Translation: Enhancing Myelination; Utilizing Brain Stimulation Methods



Myelination is a key biological process that is essential for the smooth functioning of the nervous system. This complicated mechanism involves the sheathing of neuronal axons with a special insulating layer known as the myelin sheath. In this way, myelination significantly accelerates the speed at which electrical impulses or action potentials travel along axons, thereby increasing the efficiency of neuronal communication between neurons. Myelin itself is a complex biochemical structure consisting mainly of lipids and proteins. Its formation is carried out by specialised types of glial cells - Schwann cells in the peripheral nervous system (PNS) and oligodendrocyte progenitor cells (OPCs) in the central nervous system (CNS). The myelination process begins during foetal development and goes through critical phases of expansion and refinement during early adulthood. 

Within our research, we place a particular focus on the CNS. OPCs function as the cellular architects of the myelin sheath within this system. These cells envelop axons by expanding their cell membranes around them. Each additional layer of membrane added thickens the existing myelin sheath, culminating in a robust insulating barrier. In the CNS, it is noteworthy that a single OPC is capable of myelinating multiple segments of multiple axons, as shown in the figure below. The physiological benefits of myelination are many. One prominent benefit is the facilitation of saltatory excitation, a process in which electrical impulses "jump" from one gap in the myelin sheath to another - the so-called nodes of Ranvier - dramatically increasing the speed of signal transmission. In addition, the myelin sheath serves as a bioelectric insulator that minimises "skipping excitation" between neighbouring axons, thus preserving the accuracy of neuronal signals. The absence or breakdown of myelin can have devastating consequences, as demyelinating diseases such as multiple sclerosis (MS) in the CNS demonstrate. Affected individuals may experience a spectrum of neurological symptoms ranging from mild sensory disturbances such as tingling and numbness to debilitating motor impairments including paralysis. Given the immense impact of myelination on nervous system functionality, its understanding is essential not only for deciphering the complexity of neural circuits, but also for innovating therapeutic strategies. Our previous work has shown that neuronal activity is a key modulator of myelin plasticity (Nishiyama A, Serwanski DR, Pfeiffer F, 2021). Furthermore, we have shown that brain stimulation techniques such as transcranial magnetic stimulation (TMS) exert significant modulatory effects on neuronal activity (Funke & Benali, 2010). In particular, our research has shown that TMS leads to a downregulation of parvalbumin expression in inhibitory neurons (citation needed) and thus influences neuronal activation (Benali et al, 2011). Motivated by these findings, we are conducting a project that aims to analyse the complex relationships between TMS and myelination at the cellular level (Pfeiffer & Benali, 2020). Using advanced neurophysiological methods that we have developed in recent years (Li et al, 2017, Benali et al, 2021, 2023), we aim to explore how different TMS stimulation protocols influence the formation, maintenance and function of the myelin sheath.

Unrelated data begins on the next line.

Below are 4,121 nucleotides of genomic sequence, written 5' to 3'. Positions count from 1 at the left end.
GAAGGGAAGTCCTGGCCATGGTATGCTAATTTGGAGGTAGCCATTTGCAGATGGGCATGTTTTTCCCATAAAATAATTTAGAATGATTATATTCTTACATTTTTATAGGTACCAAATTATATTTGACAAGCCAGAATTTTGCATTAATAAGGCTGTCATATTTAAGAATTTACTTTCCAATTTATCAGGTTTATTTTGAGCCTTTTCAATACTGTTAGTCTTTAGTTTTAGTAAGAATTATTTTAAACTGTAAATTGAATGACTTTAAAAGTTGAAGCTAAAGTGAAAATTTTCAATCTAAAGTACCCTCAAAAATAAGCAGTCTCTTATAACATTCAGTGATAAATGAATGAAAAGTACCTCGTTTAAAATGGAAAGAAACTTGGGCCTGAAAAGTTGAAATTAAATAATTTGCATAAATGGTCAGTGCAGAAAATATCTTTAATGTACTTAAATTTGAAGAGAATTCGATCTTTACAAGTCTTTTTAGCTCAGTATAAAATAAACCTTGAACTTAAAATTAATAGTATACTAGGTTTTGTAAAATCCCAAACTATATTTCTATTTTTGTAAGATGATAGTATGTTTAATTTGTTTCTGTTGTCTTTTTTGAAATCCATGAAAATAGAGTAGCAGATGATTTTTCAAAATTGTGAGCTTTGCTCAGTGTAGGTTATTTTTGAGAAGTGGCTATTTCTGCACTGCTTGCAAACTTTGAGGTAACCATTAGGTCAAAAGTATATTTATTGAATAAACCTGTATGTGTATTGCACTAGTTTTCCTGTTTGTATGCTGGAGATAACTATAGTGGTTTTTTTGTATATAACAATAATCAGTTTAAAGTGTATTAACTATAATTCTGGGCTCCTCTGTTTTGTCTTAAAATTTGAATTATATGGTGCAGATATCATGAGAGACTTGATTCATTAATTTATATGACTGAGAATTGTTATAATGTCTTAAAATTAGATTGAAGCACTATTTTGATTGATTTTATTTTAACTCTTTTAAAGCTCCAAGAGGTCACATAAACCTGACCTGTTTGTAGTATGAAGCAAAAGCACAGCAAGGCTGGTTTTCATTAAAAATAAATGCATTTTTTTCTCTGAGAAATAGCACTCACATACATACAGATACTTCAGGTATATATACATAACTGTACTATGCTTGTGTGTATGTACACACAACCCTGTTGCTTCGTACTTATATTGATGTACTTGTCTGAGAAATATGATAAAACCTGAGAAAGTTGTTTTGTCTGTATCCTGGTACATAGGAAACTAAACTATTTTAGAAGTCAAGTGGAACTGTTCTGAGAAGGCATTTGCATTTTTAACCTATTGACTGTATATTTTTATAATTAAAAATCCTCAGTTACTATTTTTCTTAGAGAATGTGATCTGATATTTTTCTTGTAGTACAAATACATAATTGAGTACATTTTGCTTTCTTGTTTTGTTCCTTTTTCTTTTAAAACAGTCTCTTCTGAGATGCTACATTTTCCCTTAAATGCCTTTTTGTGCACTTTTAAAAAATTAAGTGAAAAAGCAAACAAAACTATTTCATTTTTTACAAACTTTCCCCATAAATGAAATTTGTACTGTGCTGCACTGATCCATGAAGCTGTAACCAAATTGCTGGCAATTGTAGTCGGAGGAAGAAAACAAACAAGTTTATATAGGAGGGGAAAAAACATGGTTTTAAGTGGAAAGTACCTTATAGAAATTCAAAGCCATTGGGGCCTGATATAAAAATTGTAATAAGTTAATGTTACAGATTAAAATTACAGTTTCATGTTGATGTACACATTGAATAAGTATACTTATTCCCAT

In this project, our objective is to harness the potential of brain stimulation methods to improve the process of myelination in brain connections. By employing innovative techniques, we strive to enhance the formation and strengthening of myelin, which plays a crucial role in efficient neural communication. This collaborative project is conducted in partnership with Dr. Friederike Pfeiffer group.

Figure shows an oligodendrocyte precursor cells (OPCs) in the Mouse brain, that have numerous protrusions extend into the surrounding parenchyma and can myelinate multiple segments of multiple axons



Nishiyama A, Serwanski DR, Pfeiffer F. Many roles for oligodendrocyte precursor cells in physiology and pathology. Neuropathology 2021;41(3):161-73.



Benali, A., Ramachandra, V., Oelterman, A., Schwarz, C. & Giese, M. A. (2023). Is it possible to separate intra-cortical evoked neural dynamics from peripheral evoked potentials during transcranial magnetic stimulation?. Brain Stimulation, 16, 162. [More] 
Benali, A., Li, B., Ramachandra, V., Oeltermann, A., Giese, M. A. & Schwarz, C (2021). Deciphering the dynamics of neuronal activity evoked by transcranial magnetic stimulation.. Brain Stimulation 14 (6) , 1745. Elsevier. [More] 
Benali, A., Tsutsui, K.-I., Pfeiffer, F. & Sekino, M. (2021). Brain Stimulation: From Basic Research to Clinical Use. Frontiers in Human Neuroscience Brain Imaging and Stimulation. Retrieved from [More] 
Pfeiffer, F. & Benali, A. (2020). Could non-invasive brain-stimulation prevent neuronal degeneration upon ion channel re-distribution and ion accumulation after demyelination?. Neural Regeneration Research, 15(11), 1977-1980. [More] 
Li, B., Virtanen, J. P., Oeltermann, A., Schwarz, C., Giese, M. A., Ziemann, U. et al. (2017). Lifting the Veil on the Dynamics of Neuronal Activities Evoked by Transcranial Magnetic Stimulation. eLife pii: e30552. [More]